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Silent Violence
Global Health, Malaria, and Child Survival in Tanzania
By Vinay R. Kamat
320 pp. / 6.00 x 9.00 / 2013
Paper (978-0-8165-2952-0) [s]
Related Interest
  - Biological & Ecology
  - Anthropology

Silent Violence engages the harsh reality of malaria and its effects on marginalized communities in Tanzania. Vinay R. Kamat presents an ethnographic analysis of the shifting global discourses
Silent Violence is a significant contribution to our understanding of the micropolitics of childhood malaria in Tanzania. Vinay Kamat's work guides our understanding of the social impacts that impinge on the children who suffer endemic malaria and on their mothers who must figure out, with limited resources and social structural support, how to help them.

—David Kozak, author of Devil Sickness and Devil Songs: Tohono O'odham Poetics

Silent Violence is one of the very best illness ethnographies I have read to date, and a terrific resource for anyone interested in global health. Kamat's painstaking research and accessible use of social theory presents a strong case for why a multisectoral approach to malaria as a disease of poverty is needed.

—Mark Nichter, author of Global Health: Why Cultural Perceptions, Social Representations, and Biopolitics Matter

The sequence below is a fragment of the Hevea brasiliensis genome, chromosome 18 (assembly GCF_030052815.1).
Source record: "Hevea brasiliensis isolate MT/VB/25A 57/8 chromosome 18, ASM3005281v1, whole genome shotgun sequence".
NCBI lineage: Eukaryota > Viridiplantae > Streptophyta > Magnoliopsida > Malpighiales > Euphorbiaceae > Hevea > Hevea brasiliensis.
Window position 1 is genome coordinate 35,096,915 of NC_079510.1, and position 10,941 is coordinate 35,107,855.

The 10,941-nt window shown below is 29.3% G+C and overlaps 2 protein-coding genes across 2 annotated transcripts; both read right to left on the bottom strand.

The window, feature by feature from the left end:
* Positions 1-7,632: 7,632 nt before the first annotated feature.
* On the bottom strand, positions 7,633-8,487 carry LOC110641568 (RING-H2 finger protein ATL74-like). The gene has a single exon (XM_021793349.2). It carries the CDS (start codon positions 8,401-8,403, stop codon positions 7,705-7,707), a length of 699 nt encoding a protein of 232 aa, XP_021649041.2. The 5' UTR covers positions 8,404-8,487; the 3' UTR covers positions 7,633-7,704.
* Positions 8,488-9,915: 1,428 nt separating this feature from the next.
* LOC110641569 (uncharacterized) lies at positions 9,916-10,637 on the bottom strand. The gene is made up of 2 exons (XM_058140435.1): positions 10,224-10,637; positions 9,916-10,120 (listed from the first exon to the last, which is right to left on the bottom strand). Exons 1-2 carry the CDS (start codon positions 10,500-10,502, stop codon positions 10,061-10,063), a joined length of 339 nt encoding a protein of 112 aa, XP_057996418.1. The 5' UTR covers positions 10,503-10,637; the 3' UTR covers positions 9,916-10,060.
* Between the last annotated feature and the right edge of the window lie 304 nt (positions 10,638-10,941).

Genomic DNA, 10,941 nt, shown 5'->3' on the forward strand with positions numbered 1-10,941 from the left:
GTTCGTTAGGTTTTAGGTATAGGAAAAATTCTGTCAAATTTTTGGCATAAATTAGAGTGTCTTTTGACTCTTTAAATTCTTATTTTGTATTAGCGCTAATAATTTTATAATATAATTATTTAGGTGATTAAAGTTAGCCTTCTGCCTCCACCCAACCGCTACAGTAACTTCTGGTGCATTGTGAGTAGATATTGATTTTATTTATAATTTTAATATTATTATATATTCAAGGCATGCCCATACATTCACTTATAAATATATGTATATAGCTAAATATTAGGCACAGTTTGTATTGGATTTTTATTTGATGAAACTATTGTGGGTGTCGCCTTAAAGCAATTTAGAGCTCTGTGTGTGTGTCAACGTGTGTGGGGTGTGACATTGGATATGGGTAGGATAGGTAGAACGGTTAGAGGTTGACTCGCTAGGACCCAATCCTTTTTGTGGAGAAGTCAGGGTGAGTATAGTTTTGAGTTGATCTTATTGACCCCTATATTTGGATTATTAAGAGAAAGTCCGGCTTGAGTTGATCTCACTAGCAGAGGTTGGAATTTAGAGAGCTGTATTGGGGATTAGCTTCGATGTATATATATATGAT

and practices surrounding malaria control and their impact on the people of Tanzania, especially mothers of children sickened by malaria.

Malaria control, according to Kamat, has become increasingly medicalized, a trend that overemphasizes biomedical and pharmaceutical interventions while neglecting the social, political, and economic conditions he maintains are central to Africa's malaria problem. Kamat offers recent findings on global health governance, neoliberal economic and health policies, and their impact on local communities.

Seeking to link wider social, economic, and political forces to local experiences of sickness and suffering, Kamat analyzes the lived experiences and practices of people most seriously affected by malaria—infants and children. The persistence of childhood malaria is a form of structural violence, he contends, and the resultant social suffering in poor communities is closely tied to social inequalities.

Silent Violence illustrates the evolving nature of local responses to the global discourse on malaria control. It advocates for the close study of disease treatment in poor communities as an integral component of global health funding. This ethnography combines a decade of fieldwork with critical review and a rare anthropological perspective on the limitations of the bureaucratic, technological, institutional, medical, and political practices that currently determine malaria interventions in Africa.

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